If God cares so much about mishpat, about redressing the wrongs perpetrated upon the poor and marginalized, God‘s people should share God’s passion not only for generous giving, but also for creating a just society in which the needs and rights of the poor get the same attention at the needs and rights of the rich. “Speak up for those who cannot speak for themselves, for the rights of all who are destitute. Speak up and judge fairly; defend the rights of the poor and needy.” (Proverbs 31:8 and 9)
If you dare to preach on this text, you will need to counter the all-too-common notion that all this talk about taking care of the poor is a “social gospel” that distracts the church from its primary task of “winning souls.” This “social justice stuff” is part of a secular agenda foisted on the church by the do-gooders on the left side of the political spectrum. While it is true that the church must never trade in the Great Commission for “the Great Society,” it is very important to note that our text begins and ends with powerful references to God. Our care for the poor is anchored in the fact that they are God’s children as much as Warren and Bill are. Further, this wise and wealthy king warns us that if we don’t take care of the poor both individually and systemically, God will intervene in a powerful way. I don’t think it is a stretch to read verse 23 as a veiled reference to the Last Judgment. Think of Jesus warning in Matthew 25!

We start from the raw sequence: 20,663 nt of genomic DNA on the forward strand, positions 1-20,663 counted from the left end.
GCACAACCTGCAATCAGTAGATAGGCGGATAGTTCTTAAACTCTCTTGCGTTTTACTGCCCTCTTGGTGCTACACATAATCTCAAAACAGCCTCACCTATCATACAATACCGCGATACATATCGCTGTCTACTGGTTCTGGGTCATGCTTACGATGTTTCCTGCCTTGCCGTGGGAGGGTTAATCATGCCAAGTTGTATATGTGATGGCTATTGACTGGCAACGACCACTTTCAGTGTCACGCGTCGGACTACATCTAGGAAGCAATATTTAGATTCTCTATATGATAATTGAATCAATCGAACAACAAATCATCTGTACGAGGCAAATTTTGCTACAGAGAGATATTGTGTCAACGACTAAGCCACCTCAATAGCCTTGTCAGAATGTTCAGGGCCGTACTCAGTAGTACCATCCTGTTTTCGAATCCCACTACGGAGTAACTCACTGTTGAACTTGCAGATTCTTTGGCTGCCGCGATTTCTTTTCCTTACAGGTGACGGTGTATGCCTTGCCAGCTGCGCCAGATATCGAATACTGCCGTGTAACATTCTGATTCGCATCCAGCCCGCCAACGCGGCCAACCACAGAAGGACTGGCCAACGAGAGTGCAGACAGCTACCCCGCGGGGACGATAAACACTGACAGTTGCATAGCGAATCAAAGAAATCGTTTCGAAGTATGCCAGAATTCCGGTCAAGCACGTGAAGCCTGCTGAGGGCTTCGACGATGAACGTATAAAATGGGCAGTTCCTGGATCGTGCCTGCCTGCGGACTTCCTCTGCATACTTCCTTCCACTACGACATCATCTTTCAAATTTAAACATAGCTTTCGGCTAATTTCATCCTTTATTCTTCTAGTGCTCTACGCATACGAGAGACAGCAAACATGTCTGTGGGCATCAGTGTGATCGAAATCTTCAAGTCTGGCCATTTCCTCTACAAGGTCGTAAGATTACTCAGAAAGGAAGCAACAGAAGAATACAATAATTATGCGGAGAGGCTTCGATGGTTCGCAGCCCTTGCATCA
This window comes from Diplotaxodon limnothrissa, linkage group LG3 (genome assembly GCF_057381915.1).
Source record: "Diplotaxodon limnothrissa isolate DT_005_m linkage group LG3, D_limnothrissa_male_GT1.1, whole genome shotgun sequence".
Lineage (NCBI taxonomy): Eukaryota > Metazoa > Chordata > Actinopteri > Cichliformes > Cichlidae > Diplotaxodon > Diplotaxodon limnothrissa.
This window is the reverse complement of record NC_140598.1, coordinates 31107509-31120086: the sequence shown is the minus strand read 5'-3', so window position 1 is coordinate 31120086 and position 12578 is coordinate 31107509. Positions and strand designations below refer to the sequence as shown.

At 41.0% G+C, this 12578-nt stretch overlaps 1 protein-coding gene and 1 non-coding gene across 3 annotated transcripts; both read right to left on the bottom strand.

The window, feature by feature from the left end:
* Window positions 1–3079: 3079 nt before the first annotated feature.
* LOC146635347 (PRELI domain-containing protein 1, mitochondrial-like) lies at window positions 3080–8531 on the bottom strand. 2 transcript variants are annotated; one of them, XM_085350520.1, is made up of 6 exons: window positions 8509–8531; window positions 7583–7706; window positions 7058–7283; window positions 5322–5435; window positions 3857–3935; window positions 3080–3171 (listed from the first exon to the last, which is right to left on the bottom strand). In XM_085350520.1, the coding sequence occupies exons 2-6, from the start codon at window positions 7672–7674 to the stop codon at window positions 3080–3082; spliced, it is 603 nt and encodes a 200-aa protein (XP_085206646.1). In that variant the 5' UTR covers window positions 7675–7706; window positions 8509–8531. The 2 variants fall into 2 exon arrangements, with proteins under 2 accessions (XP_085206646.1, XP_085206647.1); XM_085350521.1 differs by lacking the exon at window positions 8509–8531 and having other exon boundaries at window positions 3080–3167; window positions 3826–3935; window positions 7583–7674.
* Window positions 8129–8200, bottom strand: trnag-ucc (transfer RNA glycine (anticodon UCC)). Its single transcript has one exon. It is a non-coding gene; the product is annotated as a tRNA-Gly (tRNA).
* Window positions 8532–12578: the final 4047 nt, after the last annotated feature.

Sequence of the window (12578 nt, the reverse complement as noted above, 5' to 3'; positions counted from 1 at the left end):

A final word seals the sermon. “The righteous care about justice for the poor, but the wicked have no such concern.” Here’s the simple question for your congregation. Are we righteous or wicked, wise or foolish? One measure of our righteous wisdom is how we treat the poor.